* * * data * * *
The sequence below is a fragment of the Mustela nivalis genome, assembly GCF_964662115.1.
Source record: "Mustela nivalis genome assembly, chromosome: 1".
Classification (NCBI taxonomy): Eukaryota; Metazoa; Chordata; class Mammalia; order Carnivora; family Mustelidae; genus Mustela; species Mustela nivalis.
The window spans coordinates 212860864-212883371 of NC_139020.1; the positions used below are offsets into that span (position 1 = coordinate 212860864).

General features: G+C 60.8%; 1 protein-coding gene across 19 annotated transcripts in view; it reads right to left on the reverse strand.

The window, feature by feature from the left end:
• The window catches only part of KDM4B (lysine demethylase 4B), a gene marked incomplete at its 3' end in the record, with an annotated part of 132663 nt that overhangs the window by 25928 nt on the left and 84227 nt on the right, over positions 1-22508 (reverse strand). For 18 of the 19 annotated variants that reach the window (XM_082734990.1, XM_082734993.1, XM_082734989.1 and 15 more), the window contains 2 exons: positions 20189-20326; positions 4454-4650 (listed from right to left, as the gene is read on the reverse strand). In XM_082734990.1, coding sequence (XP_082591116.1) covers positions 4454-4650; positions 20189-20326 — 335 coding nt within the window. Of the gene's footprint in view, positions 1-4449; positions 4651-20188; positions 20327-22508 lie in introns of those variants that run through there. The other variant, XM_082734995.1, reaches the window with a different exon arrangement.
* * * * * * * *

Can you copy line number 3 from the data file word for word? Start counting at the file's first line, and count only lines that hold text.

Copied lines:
Classification (NCBI taxonomy): Eukaryota; Metazoa; Chordata; class Mammalia; order Carnivora; family Mustelidae; genus Mustela; species Mustela nivalis.